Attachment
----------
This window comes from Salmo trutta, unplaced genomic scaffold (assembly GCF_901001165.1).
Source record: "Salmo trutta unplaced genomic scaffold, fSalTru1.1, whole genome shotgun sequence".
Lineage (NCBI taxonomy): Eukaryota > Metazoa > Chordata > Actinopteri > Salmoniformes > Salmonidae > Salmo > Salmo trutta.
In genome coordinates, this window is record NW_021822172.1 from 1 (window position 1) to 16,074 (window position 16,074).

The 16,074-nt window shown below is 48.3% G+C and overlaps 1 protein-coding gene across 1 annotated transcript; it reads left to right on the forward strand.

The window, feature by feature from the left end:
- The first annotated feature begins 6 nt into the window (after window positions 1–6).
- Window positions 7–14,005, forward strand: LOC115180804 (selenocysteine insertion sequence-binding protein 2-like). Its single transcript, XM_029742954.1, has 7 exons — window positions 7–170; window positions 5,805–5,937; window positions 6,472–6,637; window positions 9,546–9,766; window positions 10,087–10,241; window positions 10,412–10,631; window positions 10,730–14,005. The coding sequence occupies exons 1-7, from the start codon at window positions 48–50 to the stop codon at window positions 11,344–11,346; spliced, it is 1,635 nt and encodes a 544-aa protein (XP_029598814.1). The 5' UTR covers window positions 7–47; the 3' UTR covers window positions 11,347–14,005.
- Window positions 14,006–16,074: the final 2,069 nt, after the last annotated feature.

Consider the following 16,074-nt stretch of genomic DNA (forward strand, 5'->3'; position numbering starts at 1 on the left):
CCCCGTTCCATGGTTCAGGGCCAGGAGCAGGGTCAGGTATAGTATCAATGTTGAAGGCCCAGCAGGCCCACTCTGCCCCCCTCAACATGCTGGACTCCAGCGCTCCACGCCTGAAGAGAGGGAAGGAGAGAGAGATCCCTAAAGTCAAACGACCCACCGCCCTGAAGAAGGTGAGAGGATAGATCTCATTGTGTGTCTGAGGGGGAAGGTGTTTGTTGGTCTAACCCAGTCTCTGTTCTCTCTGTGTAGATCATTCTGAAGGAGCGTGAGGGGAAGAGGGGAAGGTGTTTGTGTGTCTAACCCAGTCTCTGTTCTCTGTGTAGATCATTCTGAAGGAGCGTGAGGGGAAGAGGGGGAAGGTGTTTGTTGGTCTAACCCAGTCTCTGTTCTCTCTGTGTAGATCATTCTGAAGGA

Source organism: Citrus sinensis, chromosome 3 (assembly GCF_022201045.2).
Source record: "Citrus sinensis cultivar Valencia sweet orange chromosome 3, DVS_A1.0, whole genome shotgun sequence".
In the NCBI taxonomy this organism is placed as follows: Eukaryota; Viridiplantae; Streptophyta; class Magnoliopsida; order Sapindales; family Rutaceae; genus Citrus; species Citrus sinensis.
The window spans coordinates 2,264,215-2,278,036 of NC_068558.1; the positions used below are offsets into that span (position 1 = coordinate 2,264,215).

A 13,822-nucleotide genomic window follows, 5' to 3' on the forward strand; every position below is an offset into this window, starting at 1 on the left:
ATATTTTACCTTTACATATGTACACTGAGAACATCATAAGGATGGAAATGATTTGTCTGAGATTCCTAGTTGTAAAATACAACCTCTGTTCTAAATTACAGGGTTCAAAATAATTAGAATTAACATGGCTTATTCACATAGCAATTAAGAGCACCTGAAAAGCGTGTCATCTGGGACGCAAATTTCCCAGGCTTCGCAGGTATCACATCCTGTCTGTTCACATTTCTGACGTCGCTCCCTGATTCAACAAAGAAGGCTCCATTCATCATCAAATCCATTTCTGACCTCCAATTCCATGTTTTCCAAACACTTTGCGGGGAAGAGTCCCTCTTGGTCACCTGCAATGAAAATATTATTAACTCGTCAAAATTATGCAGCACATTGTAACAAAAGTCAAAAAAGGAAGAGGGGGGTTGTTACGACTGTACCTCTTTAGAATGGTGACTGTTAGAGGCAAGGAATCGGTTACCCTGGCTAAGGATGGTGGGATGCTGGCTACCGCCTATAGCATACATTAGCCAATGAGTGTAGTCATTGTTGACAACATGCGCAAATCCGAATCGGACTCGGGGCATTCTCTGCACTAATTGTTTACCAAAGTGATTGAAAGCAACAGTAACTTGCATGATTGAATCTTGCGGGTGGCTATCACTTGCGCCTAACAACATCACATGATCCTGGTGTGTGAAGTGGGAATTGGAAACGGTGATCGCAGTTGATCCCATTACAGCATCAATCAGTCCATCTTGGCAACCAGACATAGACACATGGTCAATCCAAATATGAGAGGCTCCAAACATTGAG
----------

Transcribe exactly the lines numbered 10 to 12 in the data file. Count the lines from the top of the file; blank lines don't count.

Consider the following 16,074-nt stretch of genomic DNA (forward strand, 5'->3'; position numbering starts at 1 on the left):
CCCCGTTCCATGGTTCAGGGCCAGGAGCAGGGTCAGGTATAGTATCAATGTTGAAGGCCCAGCAGGCCCACTCTGCCCCCCTCAACATGCTGGACTCCAGCGCTCCACGCCTGAAGAGAGGGAAGGAGAGAGAGATCCCTAAAGTCAAACGACCCACCGCCCTGAAGAAGGTGAGAGGATAGATCTCATTGTGTGTCTGAGGGGGAAGGTGTTTGTTGGTCTAACCCAGTCTCTGTTCTCTCTGTGTAGATCATTCTGAAGGAGCGTGAGGGGAAGAGGGGAAGGTGTTTGTGTGTCTAACCCAGTCTCTGTTCTCTGTGTAGATCATTCTGAAGGAGCGTGAGGGGAAGAGGGGGAAGGTGTTTGTTGGTCTAACCCAGTCTCTGTTCTCTCTGTGTAGATCATTCTGAAGGA

Source organism: Citrus sinensis, chromosome 3 (assembly GCF_022201045.2).